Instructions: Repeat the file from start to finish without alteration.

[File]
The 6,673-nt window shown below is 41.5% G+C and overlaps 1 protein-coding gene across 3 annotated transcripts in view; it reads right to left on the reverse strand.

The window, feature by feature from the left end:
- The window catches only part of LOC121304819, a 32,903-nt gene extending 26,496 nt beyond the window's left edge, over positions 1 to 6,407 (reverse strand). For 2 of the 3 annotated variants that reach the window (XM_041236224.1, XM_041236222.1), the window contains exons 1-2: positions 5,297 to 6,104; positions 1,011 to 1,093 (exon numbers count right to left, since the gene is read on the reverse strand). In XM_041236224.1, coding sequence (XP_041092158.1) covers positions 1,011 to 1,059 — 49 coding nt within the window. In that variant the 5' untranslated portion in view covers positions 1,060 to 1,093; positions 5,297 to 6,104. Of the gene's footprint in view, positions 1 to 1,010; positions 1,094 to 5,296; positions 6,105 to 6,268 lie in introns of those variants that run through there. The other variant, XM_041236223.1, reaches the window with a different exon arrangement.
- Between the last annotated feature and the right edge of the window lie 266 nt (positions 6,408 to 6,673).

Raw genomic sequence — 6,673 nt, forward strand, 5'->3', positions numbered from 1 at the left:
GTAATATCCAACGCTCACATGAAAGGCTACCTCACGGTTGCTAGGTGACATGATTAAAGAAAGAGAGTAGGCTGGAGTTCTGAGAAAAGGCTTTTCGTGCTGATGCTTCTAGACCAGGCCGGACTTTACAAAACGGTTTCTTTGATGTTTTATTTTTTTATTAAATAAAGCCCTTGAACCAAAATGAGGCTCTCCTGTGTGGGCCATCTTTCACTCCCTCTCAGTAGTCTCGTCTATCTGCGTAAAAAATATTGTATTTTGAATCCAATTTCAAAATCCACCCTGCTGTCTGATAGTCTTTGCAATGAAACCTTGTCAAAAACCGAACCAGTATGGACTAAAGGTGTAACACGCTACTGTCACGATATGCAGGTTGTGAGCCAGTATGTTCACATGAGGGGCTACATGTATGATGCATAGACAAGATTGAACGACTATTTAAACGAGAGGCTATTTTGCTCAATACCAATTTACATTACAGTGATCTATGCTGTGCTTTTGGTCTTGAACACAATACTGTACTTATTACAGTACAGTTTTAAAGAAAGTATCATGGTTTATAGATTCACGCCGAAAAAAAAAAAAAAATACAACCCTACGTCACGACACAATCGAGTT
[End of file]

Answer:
The 6,673-nt window shown below is 41.5% G+C and overlaps 1 protein-coding gene across 3 annotated transcripts in view; it reads right to left on the reverse strand.

The window, feature by feature from the left end:
- The window catches only part of LOC121304819, a 32,903-nt gene extending 26,496 nt beyond the window's left edge, over positions 1 to 6,407 (reverse strand). For 2 of the 3 annotated variants that reach the window (XM_041236224.1, XM_041236222.1), the window contains exons 1-2: positions 5,297 to 6,104; positions 1,011 to 1,093 (exon numbers count right to left, since the gene is read on the reverse strand). In XM_041236224.1, coding sequence (XP_041092158.1) covers positions 1,011 to 1,059 — 49 coding nt within the window. In that variant the 5' untranslated portion in view covers positions 1,060 to 1,093; positions 5,297 to 6,104. Of the gene's footprint in view, positions 1 to 1,010; positions 1,094 to 5,296; positions 6,105 to 6,268 lie in introns of those variants that run through there. The other variant, XM_041236223.1, reaches the window with a different exon arrangement.
- Between the last annotated feature and the right edge of the window lie 266 nt (positions 6,408 to 6,673).

Raw genomic sequence — 6,673 nt, forward strand, 5'->3', positions numbered from 1 at the left:
GTAATATCCAACGCTCACATGAAAGGCTACCTCACGGTTGCTAGGTGACATGATTAAAGAAAGAGAGTAGGCTGGAGTTCTGAGAAAAGGCTTTTCGTGCTGATGCTTCTAGACCAGGCCGGACTTTACAAAACGGTTTCTTTGATGTTTTATTTTTTTATTAAATAAAGCCCTTGAACCAAAATGAGGCTCTCCTGTGTGGGCCATCTTTCACTCCCTCTCAGTAGTCTCGTCTATCTGCGTAAAAAATATTGTATTTTGAATCCAATTTCAAAATCCACCCTGCTGTCTGATAGTCTTTGCAATGAAACCTTGTCAAAAACCGAACCAGTATGGACTAAAGGTGTAACACGCTACTGTCACGATATGCAGGTTGTGAGCCAGTATGTTCACATGAGGGGCTACATGTATGATGCATAGACAAGATTGAACGACTATTTAAACGAGAGGCTATTTTGCTCAATACCAATTTACATTACAGTGATCTATGCTGTGCTTTTGGTCTTGAACACAATACTGTACTTATTACAGTACAGTTTTAAAGAAAGTATCATGGTTTATAGATTCACGCCGAAAAAAAAAAAAAAATACAACCCTACGTCACGACACAATCGAGTT